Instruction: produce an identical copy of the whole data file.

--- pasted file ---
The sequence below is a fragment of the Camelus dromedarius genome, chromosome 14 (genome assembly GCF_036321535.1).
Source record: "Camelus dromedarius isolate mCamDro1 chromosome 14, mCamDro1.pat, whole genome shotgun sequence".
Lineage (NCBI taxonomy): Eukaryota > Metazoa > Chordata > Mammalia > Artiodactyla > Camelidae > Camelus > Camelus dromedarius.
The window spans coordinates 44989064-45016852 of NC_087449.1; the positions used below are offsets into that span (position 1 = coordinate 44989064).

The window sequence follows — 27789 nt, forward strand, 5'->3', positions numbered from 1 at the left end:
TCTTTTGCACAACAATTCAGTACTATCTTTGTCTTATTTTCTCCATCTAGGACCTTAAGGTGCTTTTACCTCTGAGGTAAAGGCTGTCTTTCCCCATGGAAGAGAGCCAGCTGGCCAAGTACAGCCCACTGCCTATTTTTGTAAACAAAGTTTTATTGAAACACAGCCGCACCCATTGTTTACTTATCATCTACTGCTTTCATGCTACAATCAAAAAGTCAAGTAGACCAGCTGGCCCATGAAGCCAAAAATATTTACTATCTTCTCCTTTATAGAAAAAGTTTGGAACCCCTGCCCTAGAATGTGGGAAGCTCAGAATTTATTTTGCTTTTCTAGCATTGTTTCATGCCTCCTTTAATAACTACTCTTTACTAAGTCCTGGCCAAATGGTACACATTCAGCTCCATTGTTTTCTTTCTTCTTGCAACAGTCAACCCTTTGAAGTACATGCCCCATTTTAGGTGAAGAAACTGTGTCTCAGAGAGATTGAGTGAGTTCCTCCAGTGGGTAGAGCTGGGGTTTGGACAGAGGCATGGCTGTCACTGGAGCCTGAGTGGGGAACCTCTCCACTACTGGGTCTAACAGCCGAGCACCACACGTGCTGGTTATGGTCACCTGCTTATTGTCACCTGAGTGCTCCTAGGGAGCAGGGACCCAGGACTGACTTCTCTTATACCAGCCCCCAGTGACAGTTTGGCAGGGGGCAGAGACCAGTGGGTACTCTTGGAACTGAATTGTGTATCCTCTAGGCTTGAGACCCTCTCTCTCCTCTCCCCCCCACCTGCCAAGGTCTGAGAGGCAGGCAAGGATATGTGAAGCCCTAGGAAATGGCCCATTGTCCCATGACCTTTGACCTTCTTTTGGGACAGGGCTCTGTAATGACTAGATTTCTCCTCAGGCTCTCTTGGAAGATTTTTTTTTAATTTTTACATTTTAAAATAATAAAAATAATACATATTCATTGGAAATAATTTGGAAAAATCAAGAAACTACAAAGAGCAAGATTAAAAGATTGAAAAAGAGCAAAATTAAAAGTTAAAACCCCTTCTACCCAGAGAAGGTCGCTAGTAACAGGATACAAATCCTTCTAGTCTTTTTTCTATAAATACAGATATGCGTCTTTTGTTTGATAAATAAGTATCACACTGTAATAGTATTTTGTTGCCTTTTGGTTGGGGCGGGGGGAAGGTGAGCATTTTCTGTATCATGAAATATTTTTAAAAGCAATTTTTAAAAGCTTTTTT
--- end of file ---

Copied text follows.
The sequence below is a fragment of the Camelus dromedarius genome, chromosome 14 (genome assembly GCF_036321535.1).
Source record: "Camelus dromedarius isolate mCamDro1 chromosome 14, mCamDro1.pat, whole genome shotgun sequence".
Lineage (NCBI taxonomy): Eukaryota > Metazoa > Chordata > Mammalia > Artiodactyla > Camelidae > Camelus > Camelus dromedarius.
The window spans coordinates 44989064-45016852 of NC_087449.1; the positions used below are offsets into that span (position 1 = coordinate 44989064).

The window sequence follows — 27789 nt, forward strand, 5'->3', positions numbered from 1 at the left end:
TCTTTTGCACAACAATTCAGTACTATCTTTGTCTTATTTTCTCCATCTAGGACCTTAAGGTGCTTTTACCTCTGAGGTAAAGGCTGTCTTTCCCCATGGAAGAGAGCCAGCTGGCCAAGTACAGCCCACTGCCTATTTTTGTAAACAAAGTTTTATTGAAACACAGCCGCACCCATTGTTTACTTATCATCTACTGCTTTCATGCTACAATCAAAAAGTCAAGTAGACCAGCTGGCCCATGAAGCCAAAAATATTTACTATCTTCTCCTTTATAGAAAAAGTTTGGAACCCCTGCCCTAGAATGTGGGAAGCTCAGAATTTATTTTGCTTTTCTAGCATTGTTTCATGCCTCCTTTAATAACTACTCTTTACTAAGTCCTGGCCAAATGGTACACATTCAGCTCCATTGTTTTCTTTCTTCTTGCAACAGTCAACCCTTTGAAGTACATGCCCCATTTTAGGTGAAGAAACTGTGTCTCAGAGAGATTGAGTGAGTTCCTCCAGTGGGTAGAGCTGGGGTTTGGACAGAGGCATGGCTGTCACTGGAGCCTGAGTGGGGAACCTCTCCACTACTGGGTCTAACAGCCGAGCACCACACGTGCTGGTTATGGTCACCTGCTTATTGTCACCTGAGTGCTCCTAGGGAGCAGGGACCCAGGACTGACTTCTCTTATACCAGCCCCCAGTGACAGTTTGGCAGGGGGCAGAGACCAGTGGGTACTCTTGGAACTGAATTGTGTATCCTCTAGGCTTGAGACCCTCTCTCTCCTCTCCCCCCCACCTGCCAAGGTCTGAGAGGCAGGCAAGGATATGTGAAGCCCTAGGAAATGGCCCATTGTCCCATGACCTTTGACCTTCTTTTGGGACAGGGCTCTGTAATGACTAGATTTCTCCTCAGGCTCTCTTGGAAGATTTTTTTTTAATTTTTACATTTTAAAATAATAAAAATAATACATATTCATTGGAAATAATTTGGAAAAATCAAGAAACTACAAAGAGCAAGATTAAAAGATTGAAAAAGAGCAAAATTAAAAGTTAAAACCCCTTCTACCCAGAGAAGGTCGCTAGTAACAGGATACAAATCCTTCTAGTCTTTTTTCTATAAATACAGATATGCGTCTTTTGTTTGATAAATAAGTATCACACTGTAATAGTATTTTGTTGCCTTTTGGTTGGGGCGGGGGGAAGGTGAGCATTTTCTGTATCATGAAATATTTTTAAAAGCAATTTTTAAAAGCTTTTTT